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Will a power loss cause data loss on SSDs?

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If I buy an SSD hard drive to replace my dead mechanical hard drive, what are the drawbacks? I have no UPS. If the electricity goes out during writing, will the data be gone like a USB flash drive?

I’ll admit that the phrase “like a USB flash drive” in your question bothers me. It kind of implies that flash drives always lose their data on power loss and that simply is not true.

Sudden power loss will actually affect all three of the different devices (physical hard drives, a Solid State Drive, or a flash drive) in pretty much the same way.

There are three things that can happen when power is suddenly removed from your computer while you’re using your hard drive.

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Nothing happens

The most common thing to happen is absolutely nothing.

It’s actually kind of reassuring in some ways. You turn the computer back on, the power returns, and everything picks up more or less where it stopped. It’s not something to be relied on by any stretch of the imagination, but it is one of those statistically happy coincidences that your machine is usually okay.

There’s some data loss or corruption

The next most common thing to happen is some amount of data loss or corruption.

Perhaps a file that was being written to at the time of the power loss might find some of its data missing or garbled. The file system could report that it’s missing information, so you may end up losing files or having other things disappear.

And this is true regardless of what kind of drive you’re using.

ExplosionThere’s massive data loss

Of course, the rare, but still possible option is that you could have massive data loss.

If the computer happens to be writing at exactly the wrong place at the right time when the power goes out, it’s conceivable that critical information could be lost. It’s also possible in some cases – again, rare – that some actual physical damage could occur.

Most of these devices are very well protected from that kind of a thing and what we’re usually looking at is data corruption or loss. In most cases, recovery is usually possible with a combination of tools like Recuva (which I’ve recommended in the past for being able to find and recover deleted files) as well as things like CHKDSK to rebuild the system file structure and have that working once again.

Prepare for problems: Backup

Ultimately, the best thing that you can do is make sure that you are appropriately backed up. Anything can happen at any time. Your hard drive can completely fail without warning. And that’s true of physical hard drives, Solid State Drives, or USB flash drives.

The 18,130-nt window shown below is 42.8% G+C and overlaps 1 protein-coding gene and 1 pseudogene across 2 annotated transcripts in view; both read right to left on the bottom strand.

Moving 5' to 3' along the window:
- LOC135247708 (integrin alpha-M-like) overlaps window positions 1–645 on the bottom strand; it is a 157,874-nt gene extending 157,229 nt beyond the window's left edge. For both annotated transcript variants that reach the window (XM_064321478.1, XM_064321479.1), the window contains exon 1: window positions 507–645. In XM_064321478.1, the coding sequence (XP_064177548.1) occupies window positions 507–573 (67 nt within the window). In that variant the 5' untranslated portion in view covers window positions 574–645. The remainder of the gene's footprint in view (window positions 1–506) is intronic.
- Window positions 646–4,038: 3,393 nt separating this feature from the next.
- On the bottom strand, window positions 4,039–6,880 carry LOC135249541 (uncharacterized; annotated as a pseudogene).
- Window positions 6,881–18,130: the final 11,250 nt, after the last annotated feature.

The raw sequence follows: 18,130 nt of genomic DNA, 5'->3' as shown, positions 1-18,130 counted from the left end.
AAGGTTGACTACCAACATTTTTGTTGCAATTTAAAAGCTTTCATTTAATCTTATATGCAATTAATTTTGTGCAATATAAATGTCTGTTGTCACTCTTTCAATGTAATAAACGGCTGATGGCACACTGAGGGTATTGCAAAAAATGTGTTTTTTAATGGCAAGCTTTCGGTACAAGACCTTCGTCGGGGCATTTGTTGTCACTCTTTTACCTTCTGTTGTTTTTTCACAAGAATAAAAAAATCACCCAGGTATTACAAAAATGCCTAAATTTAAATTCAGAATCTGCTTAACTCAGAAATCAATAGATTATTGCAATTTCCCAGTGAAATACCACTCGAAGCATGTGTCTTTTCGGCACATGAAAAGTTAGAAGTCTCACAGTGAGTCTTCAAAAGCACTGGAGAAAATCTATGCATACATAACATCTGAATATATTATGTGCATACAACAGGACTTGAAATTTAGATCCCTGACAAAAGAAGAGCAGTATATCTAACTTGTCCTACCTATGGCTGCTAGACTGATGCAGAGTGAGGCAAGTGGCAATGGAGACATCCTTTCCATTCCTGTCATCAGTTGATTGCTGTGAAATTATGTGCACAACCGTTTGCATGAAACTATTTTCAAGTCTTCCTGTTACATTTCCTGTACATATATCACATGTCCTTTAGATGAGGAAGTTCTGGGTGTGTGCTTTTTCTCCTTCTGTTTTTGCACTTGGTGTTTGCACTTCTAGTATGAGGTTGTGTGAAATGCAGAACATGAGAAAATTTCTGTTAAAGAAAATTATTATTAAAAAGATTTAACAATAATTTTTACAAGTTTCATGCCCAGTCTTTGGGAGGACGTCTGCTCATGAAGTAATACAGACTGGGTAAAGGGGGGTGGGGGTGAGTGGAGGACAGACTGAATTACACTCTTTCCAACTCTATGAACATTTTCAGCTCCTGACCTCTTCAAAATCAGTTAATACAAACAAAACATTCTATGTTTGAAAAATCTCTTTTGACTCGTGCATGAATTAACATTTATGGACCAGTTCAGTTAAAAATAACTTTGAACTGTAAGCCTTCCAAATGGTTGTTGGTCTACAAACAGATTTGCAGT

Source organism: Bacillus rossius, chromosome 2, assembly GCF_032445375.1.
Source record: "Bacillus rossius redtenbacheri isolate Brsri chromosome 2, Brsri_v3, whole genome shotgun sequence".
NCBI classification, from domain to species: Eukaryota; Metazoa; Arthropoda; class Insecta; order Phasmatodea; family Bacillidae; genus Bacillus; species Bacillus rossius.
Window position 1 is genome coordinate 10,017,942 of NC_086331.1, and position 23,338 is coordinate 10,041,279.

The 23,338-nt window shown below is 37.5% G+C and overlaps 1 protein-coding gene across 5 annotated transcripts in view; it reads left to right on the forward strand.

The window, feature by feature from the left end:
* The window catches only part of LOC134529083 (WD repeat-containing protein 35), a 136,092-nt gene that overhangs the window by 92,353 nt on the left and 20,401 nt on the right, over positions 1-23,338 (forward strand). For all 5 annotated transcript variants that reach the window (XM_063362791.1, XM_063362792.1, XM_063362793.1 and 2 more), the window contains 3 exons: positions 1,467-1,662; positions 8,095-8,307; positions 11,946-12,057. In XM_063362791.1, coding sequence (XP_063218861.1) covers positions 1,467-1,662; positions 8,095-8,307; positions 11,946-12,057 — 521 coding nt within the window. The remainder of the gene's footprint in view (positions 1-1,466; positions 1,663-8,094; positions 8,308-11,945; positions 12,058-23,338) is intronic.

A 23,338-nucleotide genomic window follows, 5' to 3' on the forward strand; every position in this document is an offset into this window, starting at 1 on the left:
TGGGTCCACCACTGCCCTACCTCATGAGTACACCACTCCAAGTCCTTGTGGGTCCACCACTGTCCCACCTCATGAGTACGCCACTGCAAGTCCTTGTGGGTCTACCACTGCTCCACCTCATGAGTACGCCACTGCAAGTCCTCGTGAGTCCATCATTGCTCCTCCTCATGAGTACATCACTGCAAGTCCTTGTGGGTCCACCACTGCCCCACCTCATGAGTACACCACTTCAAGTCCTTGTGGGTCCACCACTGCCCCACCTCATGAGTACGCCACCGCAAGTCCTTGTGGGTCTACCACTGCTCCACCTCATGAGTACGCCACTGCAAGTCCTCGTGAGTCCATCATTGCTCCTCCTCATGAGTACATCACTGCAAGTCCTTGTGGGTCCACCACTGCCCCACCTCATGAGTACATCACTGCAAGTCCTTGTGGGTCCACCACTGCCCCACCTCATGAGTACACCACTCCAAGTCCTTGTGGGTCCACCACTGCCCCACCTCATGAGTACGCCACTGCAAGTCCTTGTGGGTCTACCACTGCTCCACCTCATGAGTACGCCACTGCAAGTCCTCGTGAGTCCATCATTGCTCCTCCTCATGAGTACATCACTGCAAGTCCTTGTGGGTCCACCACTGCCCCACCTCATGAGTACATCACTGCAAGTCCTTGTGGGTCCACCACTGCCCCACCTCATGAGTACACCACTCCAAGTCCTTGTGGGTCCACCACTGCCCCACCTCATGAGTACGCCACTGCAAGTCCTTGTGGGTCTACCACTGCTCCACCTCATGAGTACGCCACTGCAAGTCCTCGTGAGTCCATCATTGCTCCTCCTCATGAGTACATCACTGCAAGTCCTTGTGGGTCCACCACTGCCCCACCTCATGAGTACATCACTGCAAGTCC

AJAX progress indicator
It doesn’t necessarily take the power going out (although the power going out certainly doesn’t help). If you’re in an area that’s prone to power problems – even minor glitches – I actually recommend that you invest a few dollars in an uninterruptable power supply (UPS). That provides power to your computer for some time after your main power has gone out. How long it does depends on how big a UPS you get and how much power your computer uses.

But the important thing is that it can give you enough time to shut down your computer cleanly.

In fact, some of them have interfaces so that they will notify your computer that the real power has gone out and the computer can shut itself down cleanly.

I really don’t think that there’s a tremendous amount of difference between the drive technologies when the power goes out. The power going out is just kind of a scary thing. It can do bad things – or nothing at all – on all three of the different media types.

2 comments on “Will a power loss cause data loss on SSDs?”

  1. I would imagine the hard drive might have slightly more potential for more serious damage as a power loss at an inopportune time might cause a head crash (the write head scratching the hard drive.)

  2. Good article. One point of clarification: some people seem confused regarding traditional storage and RAM, much like confusing memory with drive space. All drives — whether they be mechanical or solid state, full size or USB thumb drive — have data *written* to them, and stays until overwritten or deleted. RAM (memory), on the other hand, *does* disappear after power is cut. Thus, the need to save regularly, and MS Word’s (and other app’s) default behavior of auto-saving every few minutes. Once saved to a drive (any drive), said data should be safe from a power failure.

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